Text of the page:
PRE-SERVICE AND IN-SERVICE TEACHERS’ VIEWS ON HUMAN REPRODUCTION AND SEX EDUCATION
, A. Šorgo
University of Maribor, Faculty of Natural Sciences and Mathematics (SLOVENIA)
In the Slovenian school system, the biological basis of reproduction, underlying genetic principles, human reproduction and sex education form part of compulsory Biology/Science and Health education and are regulated by syllabi approved by governmental bodies. However, the particular methods and strategies chosen to transfer this knowledge are part of the teacher’s autonomy. According to a study by Šorgo and Šiling (2017), we cannot be satisfied with the outcomes of recent practices in achievement of knowledge among Slovenian adolescents. At least part of their flawed knowledge can be attributed to teaching practices. Three factors are of major importance for competent teaching of human reproduction and sex education: a) scientific knowledge, b) teaching skills and c) teachers´ conceptions about these topics. The aim of study is to analyze differences between the opinions of Slovenian pre-service and in-service teachers and of other citizen’s about human reproduction and sex education in Slovenian schools. Another very important question concerns when human reproduction and sex education should be provided to students at school, and whether some themes should be excluded.
This paper is a methodological follow-u to the study by the European Commission supported project Biohead-Citizen. The aim of the project was to investigate how Biology, Health Education (including human reproduction and sex education) and Environmental Education can promote better citizenship, including their affective and social dimensions (Carvalho, Clément, and Bogner, 2004). The study was conducted in 2016 as an on-line survey. We received responses from 163 pre-service and in-service teachers and from other citizens on their opinions about human reproduction and sex education in Slovenian schools. Differences between gender, age and participants’ status (student or employed person) were investigated.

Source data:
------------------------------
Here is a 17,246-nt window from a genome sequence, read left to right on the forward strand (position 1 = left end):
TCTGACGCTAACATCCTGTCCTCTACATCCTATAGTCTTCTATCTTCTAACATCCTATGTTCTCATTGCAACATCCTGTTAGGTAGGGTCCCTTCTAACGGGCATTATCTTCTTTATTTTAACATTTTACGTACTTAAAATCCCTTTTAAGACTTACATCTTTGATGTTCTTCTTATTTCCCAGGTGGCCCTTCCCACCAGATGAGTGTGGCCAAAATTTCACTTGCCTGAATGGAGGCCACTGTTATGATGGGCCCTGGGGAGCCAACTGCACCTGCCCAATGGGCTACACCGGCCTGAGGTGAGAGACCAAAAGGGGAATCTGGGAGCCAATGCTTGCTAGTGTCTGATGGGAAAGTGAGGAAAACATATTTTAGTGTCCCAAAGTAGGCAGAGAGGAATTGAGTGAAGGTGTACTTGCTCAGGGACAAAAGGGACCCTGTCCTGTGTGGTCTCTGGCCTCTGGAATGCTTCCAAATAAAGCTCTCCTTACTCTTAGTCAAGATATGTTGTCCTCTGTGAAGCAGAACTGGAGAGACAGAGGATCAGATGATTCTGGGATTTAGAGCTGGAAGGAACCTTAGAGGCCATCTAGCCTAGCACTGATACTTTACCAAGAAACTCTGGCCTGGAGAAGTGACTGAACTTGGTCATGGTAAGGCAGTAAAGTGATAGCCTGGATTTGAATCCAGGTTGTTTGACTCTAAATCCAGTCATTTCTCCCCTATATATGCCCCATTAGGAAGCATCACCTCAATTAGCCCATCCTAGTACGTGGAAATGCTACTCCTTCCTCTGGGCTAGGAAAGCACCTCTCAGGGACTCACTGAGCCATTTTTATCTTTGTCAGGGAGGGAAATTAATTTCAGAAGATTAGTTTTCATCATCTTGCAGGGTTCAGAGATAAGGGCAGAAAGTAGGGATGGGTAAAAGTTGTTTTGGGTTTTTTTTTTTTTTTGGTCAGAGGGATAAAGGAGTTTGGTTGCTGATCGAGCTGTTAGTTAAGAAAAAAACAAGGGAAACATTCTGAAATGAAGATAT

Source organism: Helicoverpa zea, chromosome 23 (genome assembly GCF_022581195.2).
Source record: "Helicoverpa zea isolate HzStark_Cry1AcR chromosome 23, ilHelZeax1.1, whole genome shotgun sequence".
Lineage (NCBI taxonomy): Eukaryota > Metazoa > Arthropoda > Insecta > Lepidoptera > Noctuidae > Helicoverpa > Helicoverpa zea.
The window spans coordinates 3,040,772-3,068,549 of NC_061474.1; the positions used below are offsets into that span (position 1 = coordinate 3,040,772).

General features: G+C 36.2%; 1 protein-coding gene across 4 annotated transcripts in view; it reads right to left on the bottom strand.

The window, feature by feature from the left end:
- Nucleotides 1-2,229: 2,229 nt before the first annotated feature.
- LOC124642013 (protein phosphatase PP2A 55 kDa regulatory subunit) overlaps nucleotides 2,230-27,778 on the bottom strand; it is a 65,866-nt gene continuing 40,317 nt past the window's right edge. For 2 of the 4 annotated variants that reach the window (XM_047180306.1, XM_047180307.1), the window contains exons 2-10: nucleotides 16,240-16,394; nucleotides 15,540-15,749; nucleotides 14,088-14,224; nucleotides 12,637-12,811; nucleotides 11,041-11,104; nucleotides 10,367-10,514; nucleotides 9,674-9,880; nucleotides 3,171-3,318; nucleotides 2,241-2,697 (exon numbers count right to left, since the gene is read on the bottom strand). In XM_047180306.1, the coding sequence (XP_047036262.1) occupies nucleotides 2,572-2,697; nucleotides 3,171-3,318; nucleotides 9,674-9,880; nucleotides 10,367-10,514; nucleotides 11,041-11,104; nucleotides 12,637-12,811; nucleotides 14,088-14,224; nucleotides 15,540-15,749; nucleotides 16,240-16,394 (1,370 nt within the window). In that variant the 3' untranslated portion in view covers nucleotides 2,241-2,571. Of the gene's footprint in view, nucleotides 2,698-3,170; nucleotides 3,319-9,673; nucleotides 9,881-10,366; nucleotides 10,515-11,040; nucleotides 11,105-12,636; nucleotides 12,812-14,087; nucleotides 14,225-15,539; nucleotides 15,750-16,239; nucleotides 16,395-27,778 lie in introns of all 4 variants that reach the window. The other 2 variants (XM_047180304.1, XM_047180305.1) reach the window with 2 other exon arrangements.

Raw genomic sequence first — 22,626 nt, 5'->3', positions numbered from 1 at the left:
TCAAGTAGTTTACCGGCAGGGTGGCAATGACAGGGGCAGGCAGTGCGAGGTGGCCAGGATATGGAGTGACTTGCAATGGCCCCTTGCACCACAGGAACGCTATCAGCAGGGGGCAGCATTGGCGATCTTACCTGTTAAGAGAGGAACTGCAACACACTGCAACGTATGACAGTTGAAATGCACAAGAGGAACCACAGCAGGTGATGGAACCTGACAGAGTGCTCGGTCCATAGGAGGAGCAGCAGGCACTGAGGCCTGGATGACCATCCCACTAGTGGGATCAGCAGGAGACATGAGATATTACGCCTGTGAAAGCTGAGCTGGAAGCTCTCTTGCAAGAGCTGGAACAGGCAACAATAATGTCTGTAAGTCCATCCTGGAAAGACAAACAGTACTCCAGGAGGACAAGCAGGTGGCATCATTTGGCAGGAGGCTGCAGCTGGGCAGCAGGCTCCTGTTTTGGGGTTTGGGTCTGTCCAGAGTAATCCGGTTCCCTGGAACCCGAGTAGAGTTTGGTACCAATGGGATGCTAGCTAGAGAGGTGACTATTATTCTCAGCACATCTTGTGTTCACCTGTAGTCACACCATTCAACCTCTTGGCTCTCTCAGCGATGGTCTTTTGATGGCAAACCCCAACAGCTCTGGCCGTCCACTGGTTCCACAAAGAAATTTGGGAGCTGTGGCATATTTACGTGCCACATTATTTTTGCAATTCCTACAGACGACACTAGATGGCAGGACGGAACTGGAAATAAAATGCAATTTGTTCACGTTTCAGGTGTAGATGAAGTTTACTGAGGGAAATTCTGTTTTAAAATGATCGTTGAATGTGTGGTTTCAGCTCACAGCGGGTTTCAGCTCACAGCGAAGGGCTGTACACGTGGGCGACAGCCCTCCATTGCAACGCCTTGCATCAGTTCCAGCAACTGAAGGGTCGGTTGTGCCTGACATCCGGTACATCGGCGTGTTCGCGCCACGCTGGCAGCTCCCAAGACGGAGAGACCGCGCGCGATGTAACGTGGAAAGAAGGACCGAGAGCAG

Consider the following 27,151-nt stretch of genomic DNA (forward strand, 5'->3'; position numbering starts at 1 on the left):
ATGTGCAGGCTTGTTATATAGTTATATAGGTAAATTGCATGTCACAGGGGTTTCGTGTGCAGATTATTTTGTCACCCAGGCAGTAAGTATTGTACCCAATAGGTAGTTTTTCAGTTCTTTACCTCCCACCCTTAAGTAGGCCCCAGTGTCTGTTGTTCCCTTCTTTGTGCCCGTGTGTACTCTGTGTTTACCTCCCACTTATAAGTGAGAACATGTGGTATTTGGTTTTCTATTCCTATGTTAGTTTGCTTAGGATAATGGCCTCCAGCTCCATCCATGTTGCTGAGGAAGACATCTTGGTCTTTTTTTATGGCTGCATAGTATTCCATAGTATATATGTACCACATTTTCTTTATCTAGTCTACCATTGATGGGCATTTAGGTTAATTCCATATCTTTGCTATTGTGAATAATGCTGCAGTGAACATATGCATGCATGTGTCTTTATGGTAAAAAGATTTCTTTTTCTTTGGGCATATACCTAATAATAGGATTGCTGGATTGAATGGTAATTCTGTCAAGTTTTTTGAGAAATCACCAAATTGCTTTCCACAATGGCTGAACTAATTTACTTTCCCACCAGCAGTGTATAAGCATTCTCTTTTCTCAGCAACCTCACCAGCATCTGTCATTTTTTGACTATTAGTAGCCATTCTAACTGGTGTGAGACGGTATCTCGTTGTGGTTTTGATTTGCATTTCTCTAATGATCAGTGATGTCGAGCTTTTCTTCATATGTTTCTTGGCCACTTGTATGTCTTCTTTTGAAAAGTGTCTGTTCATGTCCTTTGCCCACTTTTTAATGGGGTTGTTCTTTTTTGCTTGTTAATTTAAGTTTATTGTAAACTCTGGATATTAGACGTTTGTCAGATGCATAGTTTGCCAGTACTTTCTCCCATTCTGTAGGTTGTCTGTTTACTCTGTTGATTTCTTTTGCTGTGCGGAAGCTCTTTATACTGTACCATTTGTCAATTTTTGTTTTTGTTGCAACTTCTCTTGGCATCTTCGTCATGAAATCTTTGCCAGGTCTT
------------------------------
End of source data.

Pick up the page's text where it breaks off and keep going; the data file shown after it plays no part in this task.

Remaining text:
We explored the differences of gender, age and the participants’ status. The findings showed statistically significant differences between their views about who should be primarily tasked with teaching sex education in school; in which cases abortion is acceptable; and at which childhood ages it would be acceptable to talk about specific reproduction and sex topics, like pregnancy and birth, abortion, homosexuality, incest and sexual abuse, pedophilia and other sex education topics. In the presentation we will present detailed findings from this study.
Carvalho, G.S.; Clément, P., and Bogner, F. Biology, Health and Environmental Education for Better Citizenship. STREP CIT-CT-2004-506015, E.C., Brussels, FP6, Priority 7 [Internet]. 2004. Available at: https://cordis.europa.eu/result/rcn/47881_en.html
Šorgo, A., and Šiling, R. Fragmented knowledge and missing connections between knowledge from different hierarchical organisational levels of reproduction among adolescents and young adults. CEPS Journal: Center for Educational Policy Studies Journal. 7 (1), 69-91.